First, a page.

Brendan Grehan, SC, for the defence, said she was giving the impression to the courts that she and her husband are “total innocents”, but he described them as serial litigators. He said Mr Duggan is a bookmaker with four betting shops, and was certainly not an “innocent abroad”, as the firm had represented him in a number of cases, including the leases of buildings, and sales of houses in Castletroy and Newport.

In the witness box, Mrs Duggan said she never had any dealings with Seamus McKenna, SC, who represented her also in the injury case. Brendan Harrison, representing Hibernian Insurance, formerly Aviva, told the court that he believed Mr McKenna would have been careful to keep his clients advised throughout any negotiation. Mr Harrison said that Mr McKenna had rejected one offer of €60,000, before eventually settling for €65,000 after “an extended set of negotiations.” Mrs Duggan said she never met or consulted with him on the case.

The case was settled in October 2002, but she contacted Mr McMahon in 2005 regarding her concerns about the bank draft, which was made out in her name. She had signed this on the back, and delivered it to his office, where he complimented her for being a “very honest woman”. However, it was only in 2005 when she heard a radio programme concerning solicitors’ payments to clients that she started re-examining the case.

The defence claims Mrs Duggan was “milking” the bad publicity the firm received around 2005, and had “Mr McMahon over a barrel.” “Presumably the money was spent by 2005,” Mr Grehan asked her. “That’s irrelevant. I could have spent it on sweets. I’m not going to answer that,” she replied. She denied this was an “opportunistic” venture, stating she just wanted to receive the €7,500 that was owed to her.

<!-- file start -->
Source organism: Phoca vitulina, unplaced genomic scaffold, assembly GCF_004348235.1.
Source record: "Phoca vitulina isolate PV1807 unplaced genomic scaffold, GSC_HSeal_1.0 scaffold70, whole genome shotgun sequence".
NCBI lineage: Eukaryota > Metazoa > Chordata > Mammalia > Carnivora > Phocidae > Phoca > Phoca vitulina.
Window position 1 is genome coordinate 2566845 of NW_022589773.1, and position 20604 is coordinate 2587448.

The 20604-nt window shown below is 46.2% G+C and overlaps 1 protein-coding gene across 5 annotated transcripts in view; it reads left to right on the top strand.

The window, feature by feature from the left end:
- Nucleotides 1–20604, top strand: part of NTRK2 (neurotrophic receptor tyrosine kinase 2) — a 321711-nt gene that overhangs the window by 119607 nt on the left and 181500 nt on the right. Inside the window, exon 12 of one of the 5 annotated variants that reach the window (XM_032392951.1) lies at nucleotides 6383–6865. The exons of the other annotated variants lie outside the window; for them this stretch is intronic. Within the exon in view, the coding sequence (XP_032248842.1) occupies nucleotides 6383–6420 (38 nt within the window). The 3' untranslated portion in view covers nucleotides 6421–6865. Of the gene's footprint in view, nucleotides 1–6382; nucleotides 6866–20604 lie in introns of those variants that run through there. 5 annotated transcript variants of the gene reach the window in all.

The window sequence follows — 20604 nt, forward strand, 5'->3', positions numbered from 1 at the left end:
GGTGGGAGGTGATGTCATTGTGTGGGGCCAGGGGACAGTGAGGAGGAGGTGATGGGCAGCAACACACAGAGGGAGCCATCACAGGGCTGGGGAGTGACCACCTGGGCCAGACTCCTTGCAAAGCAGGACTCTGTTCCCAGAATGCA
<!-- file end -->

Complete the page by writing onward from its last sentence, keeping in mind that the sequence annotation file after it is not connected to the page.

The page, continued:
Mrs Duggan wrote to Mr McMahon saying she wanted this money back within seven to 10 days, plus interest at the standard rate.

In her letter to the Law Society she wrote that if this sum wasn’t received she wanted him struck off as a solicitor and would also inform the Revenue Commissioners.

“This was not the actions of someone who is naive and silly, but someone who was very tough. You were seriously upping the ante,” said Mr Grehan.

He said when this route of action went nowhere, she turned to the gardai. Mr McMahon then contacted a mutual friend of the Duggans with a view to settling the case privately.

Mrs Duggan’s representative was Murt Ryan, the later former chairman of Bord na gCon and a Revenue Commissioner, whom the court heard was seeking €45,000 to €50,000 to settle the case. Mrs Duggan claimed to have no knowledge of this figure, and said she was surprised to receive a figure of €20,000 in Jury’s hotel in Limerick after signing a discharge form, in which she signed to withdraw all allegations against Mr McMahon and the firm.

She went to the gardai on April 28, 2008, to withdraw her allegations and at a later date explained why she was doing so, giving the gardai permission to access her account on O’Connell Street.

When asked by the defence if she had any qualms in taking €20,000, she said: “Morals didn’t come into it, and they didn’t come into it the first time, in 2002.” The trial before a jury of six men and six men, and Judge Pauline Codd will hear from its final witness this Thursday.